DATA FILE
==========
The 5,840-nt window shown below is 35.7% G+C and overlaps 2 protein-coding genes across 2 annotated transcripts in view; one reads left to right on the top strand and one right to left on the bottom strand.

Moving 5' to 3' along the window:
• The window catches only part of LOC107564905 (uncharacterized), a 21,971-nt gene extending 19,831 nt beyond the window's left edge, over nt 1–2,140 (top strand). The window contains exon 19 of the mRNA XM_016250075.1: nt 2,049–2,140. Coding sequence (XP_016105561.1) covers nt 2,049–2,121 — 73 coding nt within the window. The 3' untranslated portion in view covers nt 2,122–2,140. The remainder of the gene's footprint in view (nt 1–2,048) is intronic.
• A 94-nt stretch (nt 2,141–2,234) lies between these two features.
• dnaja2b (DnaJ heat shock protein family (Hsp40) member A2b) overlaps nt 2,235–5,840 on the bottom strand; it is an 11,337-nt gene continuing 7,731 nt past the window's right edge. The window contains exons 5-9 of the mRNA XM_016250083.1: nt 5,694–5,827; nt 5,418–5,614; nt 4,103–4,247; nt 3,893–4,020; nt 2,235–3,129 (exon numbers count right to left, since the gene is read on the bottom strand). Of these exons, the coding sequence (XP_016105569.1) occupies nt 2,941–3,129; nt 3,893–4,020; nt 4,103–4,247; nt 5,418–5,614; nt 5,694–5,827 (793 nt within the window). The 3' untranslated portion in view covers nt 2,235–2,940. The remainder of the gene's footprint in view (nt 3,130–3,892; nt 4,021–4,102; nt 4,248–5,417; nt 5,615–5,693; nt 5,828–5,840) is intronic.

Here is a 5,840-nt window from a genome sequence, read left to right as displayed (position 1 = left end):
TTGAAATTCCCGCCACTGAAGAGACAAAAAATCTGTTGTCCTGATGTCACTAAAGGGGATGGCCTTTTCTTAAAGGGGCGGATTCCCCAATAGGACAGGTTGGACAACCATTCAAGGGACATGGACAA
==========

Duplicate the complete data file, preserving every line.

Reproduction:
The 5,840-nt window shown below is 35.7% G+C and overlaps 2 protein-coding genes across 2 annotated transcripts in view; one reads left to right on the top strand and one right to left on the bottom strand.

Moving 5' to 3' along the window:
• The window catches only part of LOC107564905 (uncharacterized), a 21,971-nt gene extending 19,831 nt beyond the window's left edge, over nt 1–2,140 (top strand). The window contains exon 19 of the mRNA XM_016250075.1: nt 2,049–2,140. Coding sequence (XP_016105561.1) covers nt 2,049–2,121 — 73 coding nt within the window. The 3' untranslated portion in view covers nt 2,122–2,140. The remainder of the gene's footprint in view (nt 1–2,048) is intronic.
• A 94-nt stretch (nt 2,141–2,234) lies between these two features.
• dnaja2b (DnaJ heat shock protein family (Hsp40) member A2b) overlaps nt 2,235–5,840 on the bottom strand; it is an 11,337-nt gene continuing 7,731 nt past the window's right edge. The window contains exons 5-9 of the mRNA XM_016250083.1: nt 5,694–5,827; nt 5,418–5,614; nt 4,103–4,247; nt 3,893–4,020; nt 2,235–3,129 (exon numbers count right to left, since the gene is read on the bottom strand). Of these exons, the coding sequence (XP_016105569.1) occupies nt 2,941–3,129; nt 3,893–4,020; nt 4,103–4,247; nt 5,418–5,614; nt 5,694–5,827 (793 nt within the window). The 3' untranslated portion in view covers nt 2,235–2,940. The remainder of the gene's footprint in view (nt 3,130–3,892; nt 4,021–4,102; nt 4,248–5,417; nt 5,615–5,693; nt 5,828–5,840) is intronic.

Here is a 5,840-nt window from a genome sequence, read left to right as displayed (position 1 = left end):
TTGAAATTCCCGCCACTGAAGAGACAAAAAATCTGTTGTCCTGATGTCACTAAAGGGGATGGCCTTTTCTTAAAGGGGCGGATTCCCCAATAGGACAGGTTGGACAACCATTCAAGGGACATGGACAA